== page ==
... we find (among others) the Academics, like William-Adolphe Bouguereau. This is from the wow-I-can-definitely-see-what-it-depicts-but-itís-boring-me-to-tears school of art. It has no urgency. Great art is almost by necessity always inspired by personal experience in the world and time we live in. Trying to remove yourself from it will turn the art into stories about virtually nothing. And thatís what we see in Bouguereau. An artist trained in the old school, with all the craft of tradition but none of the spirit gained from experience. That experience doesnít need to be one of terror, but giving an artwork weight demands an ability to pick up what is going on around you and inside you. And we are not talking socio-political particularities here, but an existential understanding. What does it mean to be human during this time and this place?
When I was younger, I agreed with this article. I thought Bouguereau was a very talented picture maker, but ultimately a boring, pointless artist. (I also thought that Bach was boring music.)
Now that I'm older, and by that I don't mean softer, but on the contrary, harder, more disciplined, more perceptive, and more experienced, I have changed my mind.
Now I find Bouguereau one of my favorite painters (and Bach one of my favorite composers) and can't help but find this old DLA/DMU article a rather naive, superficial view of the function of art in general and the nature of Bouguereau's paintings in particular.
Again, I definitely personally understand where the author was coming from though, and no disrespect is intended toward him, merely disagreement.
In my opinion, Bouguereau was neither purely-mechanical-photorealism nor was he Thomas Kinkade-esque pretty stories.
His paintings do in fact carry a lot of urgency, and on two levels:
(1) When nearly everyone was being hip and rebelling against traditional drawing and painting methods, Bouguereau, Ingres, and a rare few others were maintaining them
(2) When nearly everyone was being hip and rebelling against traditional painting subjects, Bouguereau and a rare few others were upholding them
The author of the article correctly notes that great art should not be (or at least, need not be) mere sociopolitical commentary (as even the least propaganda-like of it is transient and vain), but then makes the error that Bouguereau has no personal, subjective, existential import in the here and now.
This is a gross ignorance of the power of metaphor and myth. Bouguereau paintings are laden with metaphysical and psychological symbolic and allegoric power, and these principles most definitely apply to the existential experience of the individual by their nature of being eternal verities. What could be of more weight than that which is everywhere and everywhen true?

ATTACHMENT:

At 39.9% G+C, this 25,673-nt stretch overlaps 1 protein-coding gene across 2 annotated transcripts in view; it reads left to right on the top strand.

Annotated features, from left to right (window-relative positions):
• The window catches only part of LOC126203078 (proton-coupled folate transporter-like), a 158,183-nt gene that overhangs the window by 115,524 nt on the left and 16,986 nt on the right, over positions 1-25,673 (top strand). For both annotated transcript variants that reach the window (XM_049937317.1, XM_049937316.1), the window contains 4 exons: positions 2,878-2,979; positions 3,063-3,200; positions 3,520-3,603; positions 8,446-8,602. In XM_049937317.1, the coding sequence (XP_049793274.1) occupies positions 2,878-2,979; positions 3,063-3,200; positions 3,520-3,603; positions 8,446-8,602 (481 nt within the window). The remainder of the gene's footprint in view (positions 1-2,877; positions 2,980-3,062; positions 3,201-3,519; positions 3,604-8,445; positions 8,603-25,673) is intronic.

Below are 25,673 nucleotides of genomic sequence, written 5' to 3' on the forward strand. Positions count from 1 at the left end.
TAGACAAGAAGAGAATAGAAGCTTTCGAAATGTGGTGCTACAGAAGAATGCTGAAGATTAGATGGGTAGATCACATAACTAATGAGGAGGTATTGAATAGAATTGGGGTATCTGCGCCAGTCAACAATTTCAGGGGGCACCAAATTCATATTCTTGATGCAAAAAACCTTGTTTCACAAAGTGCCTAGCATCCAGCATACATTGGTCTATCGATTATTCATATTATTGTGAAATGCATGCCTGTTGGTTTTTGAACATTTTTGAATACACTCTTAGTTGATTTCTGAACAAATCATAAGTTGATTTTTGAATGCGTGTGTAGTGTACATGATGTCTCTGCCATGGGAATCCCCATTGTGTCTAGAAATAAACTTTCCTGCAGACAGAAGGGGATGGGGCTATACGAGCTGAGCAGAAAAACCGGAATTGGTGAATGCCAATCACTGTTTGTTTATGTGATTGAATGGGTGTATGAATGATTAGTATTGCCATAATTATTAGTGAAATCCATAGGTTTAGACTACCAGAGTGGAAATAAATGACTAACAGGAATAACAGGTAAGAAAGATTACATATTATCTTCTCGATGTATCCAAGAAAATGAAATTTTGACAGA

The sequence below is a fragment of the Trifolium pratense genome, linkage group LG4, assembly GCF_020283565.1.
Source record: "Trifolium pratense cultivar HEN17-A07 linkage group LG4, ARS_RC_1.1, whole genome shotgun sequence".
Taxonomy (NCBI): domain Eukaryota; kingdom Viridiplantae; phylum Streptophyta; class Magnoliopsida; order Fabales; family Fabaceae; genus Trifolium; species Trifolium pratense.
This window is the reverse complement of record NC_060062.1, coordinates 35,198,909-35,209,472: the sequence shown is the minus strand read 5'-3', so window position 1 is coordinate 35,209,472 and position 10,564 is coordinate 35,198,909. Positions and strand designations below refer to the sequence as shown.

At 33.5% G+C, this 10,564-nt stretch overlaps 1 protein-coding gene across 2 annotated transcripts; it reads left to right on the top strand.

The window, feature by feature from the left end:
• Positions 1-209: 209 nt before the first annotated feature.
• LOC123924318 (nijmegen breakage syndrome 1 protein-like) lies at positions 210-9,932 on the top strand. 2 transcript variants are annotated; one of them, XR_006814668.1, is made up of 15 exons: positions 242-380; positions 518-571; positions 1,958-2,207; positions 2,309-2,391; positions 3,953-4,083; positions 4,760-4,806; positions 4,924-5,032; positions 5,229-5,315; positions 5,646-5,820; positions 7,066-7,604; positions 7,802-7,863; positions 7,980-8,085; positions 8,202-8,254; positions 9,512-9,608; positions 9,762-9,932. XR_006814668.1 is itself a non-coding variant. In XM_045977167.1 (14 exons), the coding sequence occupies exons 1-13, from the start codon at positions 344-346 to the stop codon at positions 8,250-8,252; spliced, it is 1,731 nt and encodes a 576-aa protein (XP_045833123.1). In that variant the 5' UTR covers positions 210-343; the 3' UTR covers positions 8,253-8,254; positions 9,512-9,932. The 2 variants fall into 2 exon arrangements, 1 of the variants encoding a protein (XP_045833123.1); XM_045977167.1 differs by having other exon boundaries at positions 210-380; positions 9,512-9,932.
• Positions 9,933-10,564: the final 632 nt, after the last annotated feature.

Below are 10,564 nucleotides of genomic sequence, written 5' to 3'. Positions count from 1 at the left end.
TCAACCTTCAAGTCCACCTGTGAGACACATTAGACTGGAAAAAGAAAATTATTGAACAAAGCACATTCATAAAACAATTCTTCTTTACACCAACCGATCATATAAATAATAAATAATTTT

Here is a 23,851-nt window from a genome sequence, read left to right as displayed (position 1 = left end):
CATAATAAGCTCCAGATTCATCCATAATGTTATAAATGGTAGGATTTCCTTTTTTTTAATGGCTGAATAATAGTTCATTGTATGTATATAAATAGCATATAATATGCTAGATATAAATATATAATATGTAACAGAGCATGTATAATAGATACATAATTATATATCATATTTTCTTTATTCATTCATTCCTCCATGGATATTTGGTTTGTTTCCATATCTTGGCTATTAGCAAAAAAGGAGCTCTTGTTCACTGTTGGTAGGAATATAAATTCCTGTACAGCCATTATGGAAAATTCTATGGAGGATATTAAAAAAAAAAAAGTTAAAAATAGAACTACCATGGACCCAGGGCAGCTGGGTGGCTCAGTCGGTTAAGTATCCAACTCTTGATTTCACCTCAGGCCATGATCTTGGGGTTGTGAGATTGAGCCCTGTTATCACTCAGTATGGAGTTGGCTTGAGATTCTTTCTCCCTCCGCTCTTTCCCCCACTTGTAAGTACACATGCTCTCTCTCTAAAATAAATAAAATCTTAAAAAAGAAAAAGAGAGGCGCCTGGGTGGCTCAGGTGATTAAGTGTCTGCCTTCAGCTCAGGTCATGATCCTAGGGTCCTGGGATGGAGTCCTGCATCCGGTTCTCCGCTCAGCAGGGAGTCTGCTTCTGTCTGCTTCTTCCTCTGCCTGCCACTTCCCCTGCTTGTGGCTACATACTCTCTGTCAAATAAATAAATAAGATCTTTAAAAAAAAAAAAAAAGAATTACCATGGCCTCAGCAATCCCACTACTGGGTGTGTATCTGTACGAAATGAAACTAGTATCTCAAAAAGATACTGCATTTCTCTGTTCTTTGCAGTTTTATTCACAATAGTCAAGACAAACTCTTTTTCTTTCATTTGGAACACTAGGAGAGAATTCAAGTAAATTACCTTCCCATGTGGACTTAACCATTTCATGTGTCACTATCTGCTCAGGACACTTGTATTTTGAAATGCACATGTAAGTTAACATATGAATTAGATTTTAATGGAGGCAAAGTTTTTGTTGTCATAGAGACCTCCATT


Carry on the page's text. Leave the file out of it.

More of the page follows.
But coming down from the clouds, even those of you readers skeptical of perennial "Truths" cannot deny the romanticist themes in Bouguereau, in his treatment of nature, youth, senses, and emotions. And yet even in this more down-to-earthiness, Bouguereau does not fall into the egodrama of self-expression or of merely illustrating "what is going on around you and inside you". Instead, he shows patterns of life and experience which any intelligent and noble soul can relate to: the loss of virginity and virtue, the longing for a better world, the joy of friendship and kinship, the mystery of the past, the complexities of love, the majestic yet simple beauty of nature, and much more.
I can never be sure whether I am merely projecting qualities onto Bouguereau that aren't there. That possibility aside, what I can be sure of is that, as I have aged (only 26 years old, but nonetheless), I have found that we too often over complicate things in life, perhaps as a nervous distraction, a way to entertain ourselves, a way to escape and avoid facing the fact that maybe, just maybe, the answers to the deep questions of life are a lot more simple than we think, and that we merely have not yet found the courage to face them and accept their implications, for it would mean an end to nearly all of our thought and activity, as nearly all of it is in vain (not merely in the sense of never comparing to the Eternal and Infinite, but also in the simple sense of never even living up to our own highest personal visions and values for ourself).
Now, when viewing art, whether it be a Bouguereau painting, a Bach concerto, a Sacramentum album, or an Incantation album, I simply ask myself: is it beautiful, and does it make me want to live a beautiful life?